Sunday, September 11, 2011

How to Build an Annuity Ladder


Did you know that 10,000 Baby Boomers are turning 65 every day? This statistic was published in the Sept. 11, 2011 edition of the Sunday Wall Street Journal and, by some estimates since then, the number has increased slightly in the years since then. They also had some interesting information in the same article about the fact that many Baby Boomers are going to be short of money after they quit working. I have read an increasing amount of information since that time about how much financial strain the Baby Boomer generation could experience as they age.

One decision most Boomers are going to have to make in the coming years is how to supplement their Social Security. Between now and the day they retire, Baby Boomers need to plan to pay down their bills, while building up their investments and retirement savings. After maxing out the contributions to an IRA or 401(k), how should Boomers use the proceeds to enhance their future retirement income?  One way to do this is to build an annuity ladder.

Interest rates are currently very low and so are dividend yields. This has been going on for several years and is only expected to change slowly over the next few years.  Most retirees should not plan to put their money in CD's and live off the interest. Nor should they plan to buy Blue Chip stocks and live off the dividends. At least, most Boomers will not be able to do these things unless yields increase significantly in the next 3 to 5 years. The Wall Street Journal reported that some people are investing in bonds from other countries, like Brazil and France, since their yields are higher than they are currently in the United States.

Making an Annuity Ladder Part of Your Financial Plan

According to the Wall Street Journal article, another way that Baby Boomers are hoping to increase their retirement income is to build an annuity ladder. When doing this, retirees buy a new annuity every 5 years. The hope is that the yields will rise each time they purchase a new annuity.

Here is an example of how that would work.  Let's say you need an extra $400 to $500 a month in retirement income, above what you expect to receive from Social Security and any pensions you might have.  If you have saved $100,000, you could put the entire amount into a lifetime annuity and receive that much in return.  However, you will have tied up all your savings in an annuity, at a time when interest rates and annuity returns are at all-time lows.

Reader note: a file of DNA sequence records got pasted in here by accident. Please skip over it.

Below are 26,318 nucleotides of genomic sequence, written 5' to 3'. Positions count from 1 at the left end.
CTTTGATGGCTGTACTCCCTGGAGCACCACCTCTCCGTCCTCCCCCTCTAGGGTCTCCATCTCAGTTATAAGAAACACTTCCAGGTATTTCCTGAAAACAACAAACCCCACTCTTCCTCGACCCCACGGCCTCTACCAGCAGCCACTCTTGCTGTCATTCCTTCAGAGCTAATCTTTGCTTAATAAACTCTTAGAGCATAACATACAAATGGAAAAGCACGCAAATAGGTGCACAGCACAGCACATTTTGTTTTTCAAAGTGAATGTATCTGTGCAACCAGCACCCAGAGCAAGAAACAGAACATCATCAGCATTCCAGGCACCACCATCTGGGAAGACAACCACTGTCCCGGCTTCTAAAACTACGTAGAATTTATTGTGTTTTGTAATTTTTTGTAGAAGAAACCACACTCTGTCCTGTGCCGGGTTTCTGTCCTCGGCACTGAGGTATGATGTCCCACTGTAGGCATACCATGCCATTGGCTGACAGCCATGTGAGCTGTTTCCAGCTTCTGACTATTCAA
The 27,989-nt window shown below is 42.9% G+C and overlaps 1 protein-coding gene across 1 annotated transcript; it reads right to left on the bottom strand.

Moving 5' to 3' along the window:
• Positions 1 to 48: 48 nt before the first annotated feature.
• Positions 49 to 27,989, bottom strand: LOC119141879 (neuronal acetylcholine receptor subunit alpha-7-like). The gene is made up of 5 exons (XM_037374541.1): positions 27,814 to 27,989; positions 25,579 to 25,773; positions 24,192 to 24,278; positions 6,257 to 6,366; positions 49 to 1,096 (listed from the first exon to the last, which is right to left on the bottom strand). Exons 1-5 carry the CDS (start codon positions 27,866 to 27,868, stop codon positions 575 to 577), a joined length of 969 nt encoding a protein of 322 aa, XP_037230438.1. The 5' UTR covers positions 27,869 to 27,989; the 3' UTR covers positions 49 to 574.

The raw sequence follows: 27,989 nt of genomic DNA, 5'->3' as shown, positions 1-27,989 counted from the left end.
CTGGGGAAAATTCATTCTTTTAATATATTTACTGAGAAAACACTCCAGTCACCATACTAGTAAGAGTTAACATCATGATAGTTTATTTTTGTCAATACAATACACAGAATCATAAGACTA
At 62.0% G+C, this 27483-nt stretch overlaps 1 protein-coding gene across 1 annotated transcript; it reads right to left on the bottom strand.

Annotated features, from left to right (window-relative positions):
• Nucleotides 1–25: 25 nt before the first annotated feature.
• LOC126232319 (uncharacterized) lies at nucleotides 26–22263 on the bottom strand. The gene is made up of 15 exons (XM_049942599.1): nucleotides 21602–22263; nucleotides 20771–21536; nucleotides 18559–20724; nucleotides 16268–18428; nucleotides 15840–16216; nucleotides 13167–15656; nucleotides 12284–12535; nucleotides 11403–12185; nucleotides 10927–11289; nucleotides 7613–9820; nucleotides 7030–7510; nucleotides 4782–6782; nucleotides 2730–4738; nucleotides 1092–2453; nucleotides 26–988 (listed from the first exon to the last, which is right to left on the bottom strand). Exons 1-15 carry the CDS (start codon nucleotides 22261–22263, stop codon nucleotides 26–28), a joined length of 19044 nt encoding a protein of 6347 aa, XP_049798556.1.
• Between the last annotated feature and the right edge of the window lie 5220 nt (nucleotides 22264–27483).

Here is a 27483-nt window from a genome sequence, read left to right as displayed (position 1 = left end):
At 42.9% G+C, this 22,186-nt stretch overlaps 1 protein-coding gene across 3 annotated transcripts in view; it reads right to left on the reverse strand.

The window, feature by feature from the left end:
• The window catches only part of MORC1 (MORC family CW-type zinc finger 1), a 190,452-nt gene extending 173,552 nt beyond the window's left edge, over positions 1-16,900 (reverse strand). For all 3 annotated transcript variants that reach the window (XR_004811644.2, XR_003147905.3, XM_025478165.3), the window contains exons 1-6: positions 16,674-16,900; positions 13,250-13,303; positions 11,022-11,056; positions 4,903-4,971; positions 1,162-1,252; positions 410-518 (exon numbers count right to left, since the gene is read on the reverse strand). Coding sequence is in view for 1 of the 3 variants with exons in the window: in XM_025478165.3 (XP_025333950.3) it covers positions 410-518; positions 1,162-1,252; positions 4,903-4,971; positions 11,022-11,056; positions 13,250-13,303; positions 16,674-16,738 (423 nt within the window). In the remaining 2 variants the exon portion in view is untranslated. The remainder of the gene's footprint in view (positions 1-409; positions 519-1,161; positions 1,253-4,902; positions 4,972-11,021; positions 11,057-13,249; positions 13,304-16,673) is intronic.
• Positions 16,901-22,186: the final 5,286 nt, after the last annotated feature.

On the other hand, it would cost about $25,000 to get around $420 a month for 5 years. At the same time, you could invest the remaining $75,000 for the next five years and expect to increase the size of your remaining nest egg so that it will be worth about $82,000 to $90,000 at the end of that time. 

At the end of the five years, you still have a sizable amount of money you can invest.  You can do one of two things with it:

First, you could buy another five year annuity and repeat the process.  By this time, if interest rates have risen, your return would be higher than $420 a month.  This is an annuity ladder.

Another choice is available if interest rates have risen significantly in five years and you can get a 6% return.  In this case, you can find a long-term investment for your remaining $85,000 or put in in a CD at 6%.  Your return would be $425 a month, and you would still have full ownership of your $85,000.

Disadvantage of an Annuity Ladder

While annuity ladders can be one part of your retirement plan, they may not be the best choice for most people.  For example, consider the $420 a month return on the $25,000 described above.  You could just put the $25,000 in a bank account and withdraw $420 a month from it and it would last more than five years, even if you were only receiving 1% interest.  Consequently, there is actually no advantage to purchasing an annuity.  You could simply create your own.

Do the math before buying an annuity.  If you truly believe that your return from an annuity will be better than anything you could possibly earn from other investments, then you may want to make an annuity ladder part of your retirement plans.  If not, you may want to investigate other options.

As always, I highly recommend that you consult a retirement planner, your CPA and other advisers before committing a large amount of your assets to any investment plan.

If you are looking for additional retirement information, use the tabs or pull down menu at the top of the page to find links to hundreds of additional articles on financial planning, medical issues, changing family relationships, where to retire, and more.

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